Everyone makes mistakes. Some are embarrassing. Some are kind of funny. Others can cost you and your investors a lot of money, leaving you with your tail between your legs.
On May 5, Goldman upped its rating on financial stocks to neutral, or market-weight (or any other term you'd like to use to mean "I'm really not sure"), and overweight for consumer stocks. But it quickly reversed those calls to an underweight rating, citing that its original analysis was "clearly wrong in hindsight.''
Sure, it's been a horror show since Goldman's May 5 call, especially for financial stocks. The Financial Select Sector SPDR
For one, Goldman didn't allow too much time for things to pan out. Anything could have happened in the seven weeks since its original call. The fact that it switched so quickly hints that Goldman was either trying to call short-term movements (about as predictable as Keno), or that it gave up far too soon. Its thesis -- that bank recapitalizations and stimulus checks would help boost some sectors -- makes a fair bit of sense. Goldman will look really bad if its original call proves correct, and financial and consumer stocks rebound from here.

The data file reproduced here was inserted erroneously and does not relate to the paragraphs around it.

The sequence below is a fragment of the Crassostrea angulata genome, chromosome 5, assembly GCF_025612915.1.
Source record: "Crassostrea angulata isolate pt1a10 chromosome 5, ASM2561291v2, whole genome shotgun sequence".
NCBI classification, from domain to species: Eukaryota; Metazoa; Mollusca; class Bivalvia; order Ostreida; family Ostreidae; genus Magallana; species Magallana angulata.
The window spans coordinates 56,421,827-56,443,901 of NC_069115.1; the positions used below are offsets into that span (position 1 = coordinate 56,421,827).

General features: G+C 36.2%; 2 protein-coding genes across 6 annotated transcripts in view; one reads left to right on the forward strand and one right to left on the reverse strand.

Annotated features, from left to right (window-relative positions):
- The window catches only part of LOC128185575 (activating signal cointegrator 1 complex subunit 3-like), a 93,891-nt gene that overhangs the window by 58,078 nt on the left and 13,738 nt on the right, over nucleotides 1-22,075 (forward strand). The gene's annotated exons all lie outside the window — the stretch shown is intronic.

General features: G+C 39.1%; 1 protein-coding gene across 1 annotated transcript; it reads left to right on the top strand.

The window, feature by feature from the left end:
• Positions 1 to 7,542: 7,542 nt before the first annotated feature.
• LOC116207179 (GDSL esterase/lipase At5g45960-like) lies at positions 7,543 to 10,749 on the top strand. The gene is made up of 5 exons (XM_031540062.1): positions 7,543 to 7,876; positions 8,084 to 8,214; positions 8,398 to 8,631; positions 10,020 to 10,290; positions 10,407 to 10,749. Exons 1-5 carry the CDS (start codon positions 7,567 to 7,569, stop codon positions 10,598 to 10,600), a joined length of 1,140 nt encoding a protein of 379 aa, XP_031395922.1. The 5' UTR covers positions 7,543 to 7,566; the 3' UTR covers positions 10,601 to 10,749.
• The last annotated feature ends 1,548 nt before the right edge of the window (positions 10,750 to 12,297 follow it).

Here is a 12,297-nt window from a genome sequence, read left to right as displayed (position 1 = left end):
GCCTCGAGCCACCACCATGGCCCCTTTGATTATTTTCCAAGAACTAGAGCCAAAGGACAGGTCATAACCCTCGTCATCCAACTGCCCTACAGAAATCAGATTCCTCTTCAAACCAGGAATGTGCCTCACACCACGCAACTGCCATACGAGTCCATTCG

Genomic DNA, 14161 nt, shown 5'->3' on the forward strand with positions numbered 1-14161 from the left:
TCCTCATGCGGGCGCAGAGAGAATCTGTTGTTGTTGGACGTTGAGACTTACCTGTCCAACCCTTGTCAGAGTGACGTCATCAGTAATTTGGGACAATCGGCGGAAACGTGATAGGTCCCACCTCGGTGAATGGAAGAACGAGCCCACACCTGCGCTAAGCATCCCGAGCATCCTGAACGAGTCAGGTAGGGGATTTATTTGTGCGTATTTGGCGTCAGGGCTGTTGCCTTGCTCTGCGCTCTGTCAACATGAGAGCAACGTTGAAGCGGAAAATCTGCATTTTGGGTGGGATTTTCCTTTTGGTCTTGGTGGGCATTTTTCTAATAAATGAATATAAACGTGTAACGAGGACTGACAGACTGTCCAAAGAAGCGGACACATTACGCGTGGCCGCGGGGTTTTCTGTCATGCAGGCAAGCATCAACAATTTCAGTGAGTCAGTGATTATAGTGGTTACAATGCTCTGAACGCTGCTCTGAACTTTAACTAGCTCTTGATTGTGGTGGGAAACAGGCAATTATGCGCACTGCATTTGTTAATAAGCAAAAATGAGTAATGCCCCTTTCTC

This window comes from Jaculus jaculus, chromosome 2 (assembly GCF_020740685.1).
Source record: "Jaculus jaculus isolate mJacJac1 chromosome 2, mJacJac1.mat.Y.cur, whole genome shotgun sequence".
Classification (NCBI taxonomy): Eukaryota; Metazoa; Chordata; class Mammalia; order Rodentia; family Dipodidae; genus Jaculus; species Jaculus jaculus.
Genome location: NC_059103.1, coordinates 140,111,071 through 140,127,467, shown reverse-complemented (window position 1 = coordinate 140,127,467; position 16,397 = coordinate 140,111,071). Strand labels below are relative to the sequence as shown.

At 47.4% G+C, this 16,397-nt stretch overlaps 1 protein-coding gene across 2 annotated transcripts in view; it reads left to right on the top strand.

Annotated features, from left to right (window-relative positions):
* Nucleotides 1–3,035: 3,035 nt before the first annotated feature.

Give 'em a break, all right?
Even Goldman, the uber-bank that collected a windfall profit on a brilliantly timed move betting against financial products last year, is human. And surprise, surprise -- short-term trading is still an elusive trading technique.
Chin up, Goldman.
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